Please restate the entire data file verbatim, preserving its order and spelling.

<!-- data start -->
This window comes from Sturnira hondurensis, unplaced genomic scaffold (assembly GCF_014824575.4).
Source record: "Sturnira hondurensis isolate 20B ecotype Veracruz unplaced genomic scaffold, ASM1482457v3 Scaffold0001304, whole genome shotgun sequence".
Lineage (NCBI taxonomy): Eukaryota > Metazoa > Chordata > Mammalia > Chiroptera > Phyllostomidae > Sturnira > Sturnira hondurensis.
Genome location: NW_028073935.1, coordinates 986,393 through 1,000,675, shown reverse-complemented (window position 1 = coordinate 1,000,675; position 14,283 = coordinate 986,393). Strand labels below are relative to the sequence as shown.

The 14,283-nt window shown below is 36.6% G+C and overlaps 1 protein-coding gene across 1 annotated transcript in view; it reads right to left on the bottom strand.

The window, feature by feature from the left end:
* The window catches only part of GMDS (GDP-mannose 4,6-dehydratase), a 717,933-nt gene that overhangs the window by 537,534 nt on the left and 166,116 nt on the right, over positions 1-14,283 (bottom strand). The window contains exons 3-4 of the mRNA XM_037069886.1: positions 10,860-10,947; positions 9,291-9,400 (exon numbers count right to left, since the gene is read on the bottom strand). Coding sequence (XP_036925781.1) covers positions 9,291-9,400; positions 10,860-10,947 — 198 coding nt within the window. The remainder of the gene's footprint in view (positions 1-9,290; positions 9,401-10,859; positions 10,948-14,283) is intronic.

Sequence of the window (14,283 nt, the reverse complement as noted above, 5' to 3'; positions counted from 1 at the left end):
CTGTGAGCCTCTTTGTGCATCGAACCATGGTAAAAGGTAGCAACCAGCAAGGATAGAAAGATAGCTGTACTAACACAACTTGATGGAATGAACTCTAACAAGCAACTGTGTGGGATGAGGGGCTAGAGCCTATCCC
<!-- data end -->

This window comes from Sturnira hondurensis, unplaced genomic scaffold (assembly GCF_014824575.4).
Source record: "Sturnira hondurensis isolate 20B ecotype Veracruz unplaced genomic scaffold, ASM1482457v3 Scaffold0001304, whole genome shotgun sequence".
Lineage (NCBI taxonomy): Eukaryota > Metazoa > Chordata > Mammalia > Chiroptera > Phyllostomidae > Sturnira > Sturnira hondurensis.
Genome location: NW_028073935.1, coordinates 986,393 through 1,000,675, shown reverse-complemented (window position 1 = coordinate 1,000,675; position 14,283 = coordinate 986,393). Strand labels below are relative to the sequence as shown.

The 14,283-nt window shown below is 36.6% G+C and overlaps 1 protein-coding gene across 1 annotated transcript in view; it reads right to left on the bottom strand.

The window, feature by feature from the left end:
* The window catches only part of GMDS (GDP-mannose 4,6-dehydratase), a 717,933-nt gene that overhangs the window by 537,534 nt on the left and 166,116 nt on the right, over positions 1-14,283 (bottom strand). The window contains exons 3-4 of the mRNA XM_037069886.1: positions 10,860-10,947; positions 9,291-9,400 (exon numbers count right to left, since the gene is read on the bottom strand). Coding sequence (XP_036925781.1) covers positions 9,291-9,400; positions 10,860-10,947 — 198 coding nt within the window. The remainder of the gene's footprint in view (positions 1-9,290; positions 9,401-10,859; positions 10,948-14,283) is intronic.

Sequence of the window (14,283 nt, the reverse complement as noted above, 5' to 3'; positions counted from 1 at the left end):
CTGTGAGCCTCTTTGTGCATCGAACCATGGTAAAAGGTAGCAACCAGCAAGGATAGAAAGATAGCTGTACTAACACAACTTGATGGAATGAACTCTAACAAGCAACTGTGTGGGATGAGGGGCTAGAGCCTATCCC